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"But all we hear today, even by so-called conservative elements in the church is “If you trust in Jesus, you don’t need to fear any judgment.” "

From Wiki Fear is a feeling induced by perceived danger or threat that occurs in certain types of organisms, which causes a change in metabolic and organ functions and ultimately a change in behavior, such as fleeing, hiding, or freezing from perceived traumatic events. Fear in human beings may occur in response to a certain stimulus occurring in the present, or in anticipation or expectation of a future threat perceived as a risk to body or life. The fear response arises from the perception of danger leading to confrontation with or escape from/avoiding the threat (also known as the fight-or-flight response), which in extreme cases of fear (horror and terror) can be a freeze response or paralysis.

Isaiah 43:1 “Don’t fear, for I have redeemed you; I have called you by name; you are Mine.”

1 John 4:18 “Perfect Love Casts Out All Fear”

Deuteronomy 31:8 “He will never leave you nor forsake you. Do not be afraid; do not be discouraged.”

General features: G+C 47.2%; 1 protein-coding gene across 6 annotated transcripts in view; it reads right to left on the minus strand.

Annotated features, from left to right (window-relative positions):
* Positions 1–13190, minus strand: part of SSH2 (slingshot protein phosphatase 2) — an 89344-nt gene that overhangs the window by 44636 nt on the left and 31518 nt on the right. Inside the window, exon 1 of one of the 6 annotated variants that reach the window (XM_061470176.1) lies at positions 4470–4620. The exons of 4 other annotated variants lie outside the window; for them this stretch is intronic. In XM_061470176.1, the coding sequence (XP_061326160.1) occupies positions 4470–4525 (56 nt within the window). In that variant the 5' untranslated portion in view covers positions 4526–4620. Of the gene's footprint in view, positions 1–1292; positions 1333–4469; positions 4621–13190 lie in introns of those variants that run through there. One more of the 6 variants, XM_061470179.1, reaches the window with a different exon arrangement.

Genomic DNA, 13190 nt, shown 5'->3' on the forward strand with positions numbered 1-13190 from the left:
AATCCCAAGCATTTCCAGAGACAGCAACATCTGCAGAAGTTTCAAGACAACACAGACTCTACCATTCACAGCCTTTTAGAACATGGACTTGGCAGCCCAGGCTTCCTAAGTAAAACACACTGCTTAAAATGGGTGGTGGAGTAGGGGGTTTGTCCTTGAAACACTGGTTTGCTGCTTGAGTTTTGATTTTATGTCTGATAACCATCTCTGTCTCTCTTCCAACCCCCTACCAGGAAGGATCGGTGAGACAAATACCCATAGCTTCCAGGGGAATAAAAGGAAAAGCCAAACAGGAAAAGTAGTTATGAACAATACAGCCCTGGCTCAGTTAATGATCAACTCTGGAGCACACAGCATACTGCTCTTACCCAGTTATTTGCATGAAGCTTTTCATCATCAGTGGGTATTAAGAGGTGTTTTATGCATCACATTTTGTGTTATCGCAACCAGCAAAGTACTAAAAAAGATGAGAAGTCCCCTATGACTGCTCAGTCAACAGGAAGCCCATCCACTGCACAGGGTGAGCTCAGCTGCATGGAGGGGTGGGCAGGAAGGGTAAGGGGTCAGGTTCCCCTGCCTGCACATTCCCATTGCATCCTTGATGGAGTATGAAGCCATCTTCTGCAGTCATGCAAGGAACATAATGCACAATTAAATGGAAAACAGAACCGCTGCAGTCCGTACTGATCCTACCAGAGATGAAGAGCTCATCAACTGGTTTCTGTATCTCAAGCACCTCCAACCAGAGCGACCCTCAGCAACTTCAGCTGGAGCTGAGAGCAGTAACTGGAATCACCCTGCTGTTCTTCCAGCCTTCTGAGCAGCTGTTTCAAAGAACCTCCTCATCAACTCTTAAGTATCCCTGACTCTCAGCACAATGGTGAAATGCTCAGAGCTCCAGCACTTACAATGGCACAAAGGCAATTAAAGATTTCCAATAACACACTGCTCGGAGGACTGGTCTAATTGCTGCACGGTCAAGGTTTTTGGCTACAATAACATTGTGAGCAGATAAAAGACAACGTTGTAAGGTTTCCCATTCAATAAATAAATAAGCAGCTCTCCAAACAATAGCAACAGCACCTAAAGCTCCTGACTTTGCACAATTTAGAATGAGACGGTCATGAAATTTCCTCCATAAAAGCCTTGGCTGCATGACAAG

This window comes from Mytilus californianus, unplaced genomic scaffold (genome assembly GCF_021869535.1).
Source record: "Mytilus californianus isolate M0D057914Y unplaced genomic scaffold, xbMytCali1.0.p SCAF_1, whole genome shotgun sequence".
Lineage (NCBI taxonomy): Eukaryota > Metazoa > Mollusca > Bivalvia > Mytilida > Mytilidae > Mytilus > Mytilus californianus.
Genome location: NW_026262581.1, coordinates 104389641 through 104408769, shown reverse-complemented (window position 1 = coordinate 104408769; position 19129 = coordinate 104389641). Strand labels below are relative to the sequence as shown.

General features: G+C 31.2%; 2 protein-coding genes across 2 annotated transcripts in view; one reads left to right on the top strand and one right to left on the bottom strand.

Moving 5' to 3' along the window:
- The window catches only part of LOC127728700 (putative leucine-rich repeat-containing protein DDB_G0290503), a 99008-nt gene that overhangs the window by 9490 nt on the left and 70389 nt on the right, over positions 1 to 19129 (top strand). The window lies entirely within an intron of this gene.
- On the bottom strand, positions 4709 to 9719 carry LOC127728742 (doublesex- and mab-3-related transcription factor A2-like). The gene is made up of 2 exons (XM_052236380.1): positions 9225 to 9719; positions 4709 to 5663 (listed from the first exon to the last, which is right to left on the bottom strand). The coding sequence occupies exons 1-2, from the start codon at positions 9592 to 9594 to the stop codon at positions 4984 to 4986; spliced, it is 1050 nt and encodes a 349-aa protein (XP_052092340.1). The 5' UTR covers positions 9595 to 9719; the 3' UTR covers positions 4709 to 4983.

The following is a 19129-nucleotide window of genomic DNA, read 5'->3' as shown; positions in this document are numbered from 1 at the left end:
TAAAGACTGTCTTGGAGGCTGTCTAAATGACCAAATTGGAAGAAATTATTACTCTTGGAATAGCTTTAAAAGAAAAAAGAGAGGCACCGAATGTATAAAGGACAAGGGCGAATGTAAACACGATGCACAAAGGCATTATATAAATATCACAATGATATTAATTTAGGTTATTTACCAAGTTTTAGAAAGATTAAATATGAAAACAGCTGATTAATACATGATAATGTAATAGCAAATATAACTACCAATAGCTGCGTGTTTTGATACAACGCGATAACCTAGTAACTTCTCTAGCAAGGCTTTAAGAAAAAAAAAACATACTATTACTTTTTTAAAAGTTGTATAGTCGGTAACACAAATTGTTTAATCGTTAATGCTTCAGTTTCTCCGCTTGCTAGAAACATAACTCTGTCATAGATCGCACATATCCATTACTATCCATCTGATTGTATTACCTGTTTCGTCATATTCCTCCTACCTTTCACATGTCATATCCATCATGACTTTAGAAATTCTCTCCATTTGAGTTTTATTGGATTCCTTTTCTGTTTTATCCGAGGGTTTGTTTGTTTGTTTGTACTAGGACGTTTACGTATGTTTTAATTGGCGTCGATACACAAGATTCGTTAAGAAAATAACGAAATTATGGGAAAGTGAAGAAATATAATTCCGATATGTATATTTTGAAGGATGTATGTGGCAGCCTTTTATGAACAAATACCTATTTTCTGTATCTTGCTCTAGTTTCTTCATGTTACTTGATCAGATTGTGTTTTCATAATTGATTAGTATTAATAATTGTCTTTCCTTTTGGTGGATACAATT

To each his own, I prefer to believe God and what He says. I am alwasys curious as to the reason some want to be afraid of their future with salvation even in the face of His admonition to not be fearful. Of what value is that fear when trying to instill it into others? What picture of God does that create in the mind? It is us that is weak and, in my belief, Lucifer enforces that attitude starting with the serpent in the garden. So yes, count me in that group that is learning to accept and get rid of ‘fear’!!


So you don’t “fear” you will get a ticket if you go a hundred miles an hour in a 50 mile an hour speed zone?

And you don’t “fear” God if you ignore His law and do as you please, as Adam and Eve did after the Devil convinced them they need not fear to disobey God?